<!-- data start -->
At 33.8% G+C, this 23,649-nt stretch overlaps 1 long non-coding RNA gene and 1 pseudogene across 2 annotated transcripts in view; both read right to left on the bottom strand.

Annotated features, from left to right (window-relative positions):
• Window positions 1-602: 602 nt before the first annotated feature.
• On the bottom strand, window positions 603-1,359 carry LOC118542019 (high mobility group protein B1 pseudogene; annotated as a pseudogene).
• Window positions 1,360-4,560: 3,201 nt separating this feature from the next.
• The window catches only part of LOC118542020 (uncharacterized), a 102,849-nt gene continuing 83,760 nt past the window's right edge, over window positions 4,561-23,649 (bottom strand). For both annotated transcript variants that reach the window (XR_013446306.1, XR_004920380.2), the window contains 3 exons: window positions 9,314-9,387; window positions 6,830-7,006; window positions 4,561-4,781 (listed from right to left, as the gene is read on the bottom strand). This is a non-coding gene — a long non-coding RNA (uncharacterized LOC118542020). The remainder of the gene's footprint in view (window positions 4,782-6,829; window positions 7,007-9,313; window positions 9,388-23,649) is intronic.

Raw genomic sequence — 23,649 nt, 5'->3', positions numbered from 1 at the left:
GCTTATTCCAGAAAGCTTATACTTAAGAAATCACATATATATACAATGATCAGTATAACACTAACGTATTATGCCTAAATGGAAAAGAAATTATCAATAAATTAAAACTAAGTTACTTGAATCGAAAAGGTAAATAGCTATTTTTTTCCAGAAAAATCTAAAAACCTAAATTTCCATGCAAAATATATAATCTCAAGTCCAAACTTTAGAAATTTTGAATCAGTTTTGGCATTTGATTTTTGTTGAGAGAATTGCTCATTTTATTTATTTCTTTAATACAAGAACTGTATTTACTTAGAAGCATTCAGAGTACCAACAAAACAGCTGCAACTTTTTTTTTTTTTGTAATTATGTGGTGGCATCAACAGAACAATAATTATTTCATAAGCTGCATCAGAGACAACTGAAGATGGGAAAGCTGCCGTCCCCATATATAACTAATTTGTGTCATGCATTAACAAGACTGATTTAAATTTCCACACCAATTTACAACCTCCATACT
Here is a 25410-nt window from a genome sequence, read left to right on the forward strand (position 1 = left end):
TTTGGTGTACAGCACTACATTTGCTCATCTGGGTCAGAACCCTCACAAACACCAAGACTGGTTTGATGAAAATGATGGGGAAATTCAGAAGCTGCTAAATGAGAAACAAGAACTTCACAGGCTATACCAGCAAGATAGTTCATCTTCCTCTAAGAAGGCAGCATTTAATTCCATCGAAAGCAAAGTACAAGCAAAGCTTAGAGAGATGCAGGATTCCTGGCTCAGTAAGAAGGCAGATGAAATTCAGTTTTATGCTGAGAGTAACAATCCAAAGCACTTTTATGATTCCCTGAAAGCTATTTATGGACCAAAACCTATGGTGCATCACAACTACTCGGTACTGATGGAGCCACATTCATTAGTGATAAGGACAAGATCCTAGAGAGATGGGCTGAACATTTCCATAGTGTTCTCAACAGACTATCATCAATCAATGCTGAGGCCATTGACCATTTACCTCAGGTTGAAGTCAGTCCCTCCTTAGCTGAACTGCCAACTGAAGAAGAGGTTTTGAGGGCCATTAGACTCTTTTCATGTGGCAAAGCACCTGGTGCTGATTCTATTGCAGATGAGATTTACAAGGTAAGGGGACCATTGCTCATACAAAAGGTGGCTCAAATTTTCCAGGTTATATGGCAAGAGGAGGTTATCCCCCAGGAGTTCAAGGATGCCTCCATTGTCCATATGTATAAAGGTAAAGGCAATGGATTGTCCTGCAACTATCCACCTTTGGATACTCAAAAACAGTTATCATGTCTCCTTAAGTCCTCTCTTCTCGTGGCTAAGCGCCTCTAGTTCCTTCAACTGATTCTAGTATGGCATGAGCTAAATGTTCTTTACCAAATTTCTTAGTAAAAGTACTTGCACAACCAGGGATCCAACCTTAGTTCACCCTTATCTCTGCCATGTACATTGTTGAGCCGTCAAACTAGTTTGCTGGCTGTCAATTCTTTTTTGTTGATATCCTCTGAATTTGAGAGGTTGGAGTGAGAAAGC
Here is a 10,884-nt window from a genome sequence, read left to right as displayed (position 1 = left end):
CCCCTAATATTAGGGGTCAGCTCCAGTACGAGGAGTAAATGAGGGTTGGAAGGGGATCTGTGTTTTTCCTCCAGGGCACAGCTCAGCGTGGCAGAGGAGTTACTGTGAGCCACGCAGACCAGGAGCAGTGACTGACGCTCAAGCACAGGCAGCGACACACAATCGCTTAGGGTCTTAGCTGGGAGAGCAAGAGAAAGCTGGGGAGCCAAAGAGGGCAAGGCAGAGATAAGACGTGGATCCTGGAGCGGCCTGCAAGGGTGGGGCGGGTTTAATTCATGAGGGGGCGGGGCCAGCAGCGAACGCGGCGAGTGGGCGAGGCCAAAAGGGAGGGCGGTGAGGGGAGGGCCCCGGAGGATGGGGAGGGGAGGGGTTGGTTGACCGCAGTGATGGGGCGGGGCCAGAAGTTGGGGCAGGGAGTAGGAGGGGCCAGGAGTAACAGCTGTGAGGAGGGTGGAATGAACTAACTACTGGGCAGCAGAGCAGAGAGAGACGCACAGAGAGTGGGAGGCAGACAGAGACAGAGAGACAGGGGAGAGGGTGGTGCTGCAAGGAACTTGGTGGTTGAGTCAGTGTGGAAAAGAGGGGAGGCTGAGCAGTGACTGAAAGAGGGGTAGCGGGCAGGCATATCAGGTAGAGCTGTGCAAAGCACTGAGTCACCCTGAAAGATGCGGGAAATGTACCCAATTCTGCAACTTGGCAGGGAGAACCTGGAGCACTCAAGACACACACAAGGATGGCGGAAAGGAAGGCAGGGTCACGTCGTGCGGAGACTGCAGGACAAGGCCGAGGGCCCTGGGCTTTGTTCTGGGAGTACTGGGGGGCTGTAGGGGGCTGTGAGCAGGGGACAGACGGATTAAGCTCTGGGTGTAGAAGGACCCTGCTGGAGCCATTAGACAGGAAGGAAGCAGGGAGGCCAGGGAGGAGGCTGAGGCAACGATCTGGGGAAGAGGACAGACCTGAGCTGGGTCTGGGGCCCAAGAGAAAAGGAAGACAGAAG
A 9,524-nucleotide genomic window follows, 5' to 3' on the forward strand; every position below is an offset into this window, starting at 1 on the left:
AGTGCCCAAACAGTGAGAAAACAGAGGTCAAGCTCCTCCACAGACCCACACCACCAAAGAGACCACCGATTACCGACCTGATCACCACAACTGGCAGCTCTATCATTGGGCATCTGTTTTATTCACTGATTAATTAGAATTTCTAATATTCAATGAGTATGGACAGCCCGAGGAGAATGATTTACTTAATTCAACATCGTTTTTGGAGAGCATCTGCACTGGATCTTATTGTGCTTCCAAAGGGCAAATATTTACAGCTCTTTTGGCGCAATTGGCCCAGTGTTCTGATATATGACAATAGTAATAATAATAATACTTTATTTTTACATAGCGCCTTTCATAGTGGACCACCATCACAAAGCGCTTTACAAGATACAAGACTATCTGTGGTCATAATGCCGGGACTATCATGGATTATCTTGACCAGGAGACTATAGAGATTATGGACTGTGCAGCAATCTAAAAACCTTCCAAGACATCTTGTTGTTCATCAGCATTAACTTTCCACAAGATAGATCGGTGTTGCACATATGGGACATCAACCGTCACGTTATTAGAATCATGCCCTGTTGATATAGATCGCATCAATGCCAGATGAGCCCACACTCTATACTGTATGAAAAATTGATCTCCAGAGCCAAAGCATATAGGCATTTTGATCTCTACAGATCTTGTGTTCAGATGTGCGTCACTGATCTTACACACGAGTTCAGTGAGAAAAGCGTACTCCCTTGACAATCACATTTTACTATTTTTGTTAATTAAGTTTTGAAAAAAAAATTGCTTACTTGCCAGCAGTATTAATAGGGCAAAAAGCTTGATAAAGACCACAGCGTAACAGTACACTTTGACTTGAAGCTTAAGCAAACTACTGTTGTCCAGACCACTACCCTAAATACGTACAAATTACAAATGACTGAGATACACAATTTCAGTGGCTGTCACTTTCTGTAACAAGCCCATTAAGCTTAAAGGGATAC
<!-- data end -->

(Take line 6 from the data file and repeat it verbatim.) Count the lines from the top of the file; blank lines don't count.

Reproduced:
• The window catches only part of LOC118542020 (uncharacterized), a 102,849-nt gene continuing 83,760 nt past the window's right edge, over window positions 4,561-23,649 (bottom strand). For both annotated transcript variants that reach the window (XR_013446306.1, XR_004920380.2), the window contains 3 exons: window positions 9,314-9,387; window positions 6,830-7,006; window positions 4,561-4,781 (listed from right to left, as the gene is read on the bottom strand). This is a non-coding gene — a long non-coding RNA (uncharacterized LOC118542020). The remainder of the gene's footprint in view (window positions 4,782-6,829; window positions 7,007-9,313; window positions 9,388-23,649) is intronic.